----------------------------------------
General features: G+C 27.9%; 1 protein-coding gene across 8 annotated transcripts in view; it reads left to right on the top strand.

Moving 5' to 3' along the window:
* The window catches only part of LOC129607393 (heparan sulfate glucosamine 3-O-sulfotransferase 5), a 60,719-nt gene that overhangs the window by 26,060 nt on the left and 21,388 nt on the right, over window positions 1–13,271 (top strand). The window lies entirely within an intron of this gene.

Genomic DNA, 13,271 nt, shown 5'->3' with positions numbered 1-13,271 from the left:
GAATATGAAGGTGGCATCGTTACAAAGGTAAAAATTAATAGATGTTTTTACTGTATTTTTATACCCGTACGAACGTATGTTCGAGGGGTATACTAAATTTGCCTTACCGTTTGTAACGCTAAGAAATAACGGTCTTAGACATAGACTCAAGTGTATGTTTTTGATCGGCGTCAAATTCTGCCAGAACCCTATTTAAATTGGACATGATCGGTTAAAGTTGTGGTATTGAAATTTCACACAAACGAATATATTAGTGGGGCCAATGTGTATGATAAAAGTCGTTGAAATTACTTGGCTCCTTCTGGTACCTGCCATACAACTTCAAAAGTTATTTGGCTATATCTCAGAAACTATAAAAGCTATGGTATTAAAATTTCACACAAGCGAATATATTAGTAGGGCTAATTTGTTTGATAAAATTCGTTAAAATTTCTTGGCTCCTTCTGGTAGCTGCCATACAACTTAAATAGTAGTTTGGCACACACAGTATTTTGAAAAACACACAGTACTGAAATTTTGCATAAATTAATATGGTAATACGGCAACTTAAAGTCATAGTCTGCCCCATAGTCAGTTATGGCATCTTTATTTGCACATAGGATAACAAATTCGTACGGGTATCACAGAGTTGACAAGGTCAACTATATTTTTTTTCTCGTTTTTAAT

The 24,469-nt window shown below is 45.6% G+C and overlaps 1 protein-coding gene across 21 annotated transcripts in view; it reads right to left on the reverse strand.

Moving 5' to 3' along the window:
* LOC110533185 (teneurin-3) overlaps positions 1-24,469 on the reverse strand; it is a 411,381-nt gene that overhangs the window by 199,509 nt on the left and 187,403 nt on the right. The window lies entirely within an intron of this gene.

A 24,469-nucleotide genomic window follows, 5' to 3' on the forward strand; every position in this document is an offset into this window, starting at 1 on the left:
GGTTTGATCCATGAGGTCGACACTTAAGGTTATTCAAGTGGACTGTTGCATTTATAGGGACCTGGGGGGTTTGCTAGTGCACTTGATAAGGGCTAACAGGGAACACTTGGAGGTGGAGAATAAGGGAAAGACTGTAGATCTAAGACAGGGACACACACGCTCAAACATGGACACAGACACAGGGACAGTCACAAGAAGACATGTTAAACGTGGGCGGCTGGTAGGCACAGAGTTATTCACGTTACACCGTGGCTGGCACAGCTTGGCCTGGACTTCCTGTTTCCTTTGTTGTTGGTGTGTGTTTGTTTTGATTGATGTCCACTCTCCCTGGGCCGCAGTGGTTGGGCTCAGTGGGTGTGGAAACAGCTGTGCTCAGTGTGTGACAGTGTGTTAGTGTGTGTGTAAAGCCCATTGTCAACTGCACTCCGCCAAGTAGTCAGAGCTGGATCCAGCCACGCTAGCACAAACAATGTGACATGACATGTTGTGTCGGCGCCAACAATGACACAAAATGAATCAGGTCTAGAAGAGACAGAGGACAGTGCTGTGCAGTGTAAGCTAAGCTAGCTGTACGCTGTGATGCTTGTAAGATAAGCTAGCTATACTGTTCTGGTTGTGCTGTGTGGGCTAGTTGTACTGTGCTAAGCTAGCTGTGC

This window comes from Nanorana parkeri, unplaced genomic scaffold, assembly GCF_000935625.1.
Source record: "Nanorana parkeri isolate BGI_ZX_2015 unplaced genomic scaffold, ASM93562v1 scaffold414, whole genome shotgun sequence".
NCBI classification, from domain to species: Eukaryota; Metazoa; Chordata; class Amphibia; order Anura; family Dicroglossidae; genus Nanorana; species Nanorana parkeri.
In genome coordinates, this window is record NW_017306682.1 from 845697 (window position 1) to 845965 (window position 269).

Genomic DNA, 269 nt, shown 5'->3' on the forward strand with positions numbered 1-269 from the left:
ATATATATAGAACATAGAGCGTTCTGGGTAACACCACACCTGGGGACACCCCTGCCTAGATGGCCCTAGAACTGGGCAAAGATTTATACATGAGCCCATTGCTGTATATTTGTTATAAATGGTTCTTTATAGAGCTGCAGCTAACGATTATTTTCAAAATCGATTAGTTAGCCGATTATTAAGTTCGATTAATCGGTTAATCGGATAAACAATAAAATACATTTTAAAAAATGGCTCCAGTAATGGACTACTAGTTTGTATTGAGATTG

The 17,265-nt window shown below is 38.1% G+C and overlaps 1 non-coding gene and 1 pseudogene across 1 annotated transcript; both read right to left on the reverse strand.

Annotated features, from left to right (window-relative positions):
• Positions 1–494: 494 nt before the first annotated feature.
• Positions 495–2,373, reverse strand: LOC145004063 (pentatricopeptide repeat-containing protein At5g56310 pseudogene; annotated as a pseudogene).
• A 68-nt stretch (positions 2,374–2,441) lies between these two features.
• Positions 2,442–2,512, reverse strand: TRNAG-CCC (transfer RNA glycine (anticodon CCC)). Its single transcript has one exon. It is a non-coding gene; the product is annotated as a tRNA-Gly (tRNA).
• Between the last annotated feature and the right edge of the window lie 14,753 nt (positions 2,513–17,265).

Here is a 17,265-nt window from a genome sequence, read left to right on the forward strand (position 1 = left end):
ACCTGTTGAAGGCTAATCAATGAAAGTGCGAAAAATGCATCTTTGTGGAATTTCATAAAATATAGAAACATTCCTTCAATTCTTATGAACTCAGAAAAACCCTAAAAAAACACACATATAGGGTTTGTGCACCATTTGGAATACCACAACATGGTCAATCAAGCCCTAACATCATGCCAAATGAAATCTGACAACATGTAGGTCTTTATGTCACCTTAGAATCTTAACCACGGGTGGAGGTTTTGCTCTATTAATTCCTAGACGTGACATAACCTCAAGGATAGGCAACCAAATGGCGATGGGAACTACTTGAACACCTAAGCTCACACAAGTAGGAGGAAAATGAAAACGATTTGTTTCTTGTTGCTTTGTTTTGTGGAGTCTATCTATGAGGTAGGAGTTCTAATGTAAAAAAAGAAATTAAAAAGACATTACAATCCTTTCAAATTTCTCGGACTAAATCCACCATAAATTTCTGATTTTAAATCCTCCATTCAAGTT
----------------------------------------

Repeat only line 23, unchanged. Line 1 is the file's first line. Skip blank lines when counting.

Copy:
• Between the last annotated feature and the right edge of the window lie 14,753 nt (positions 2,513–17,265).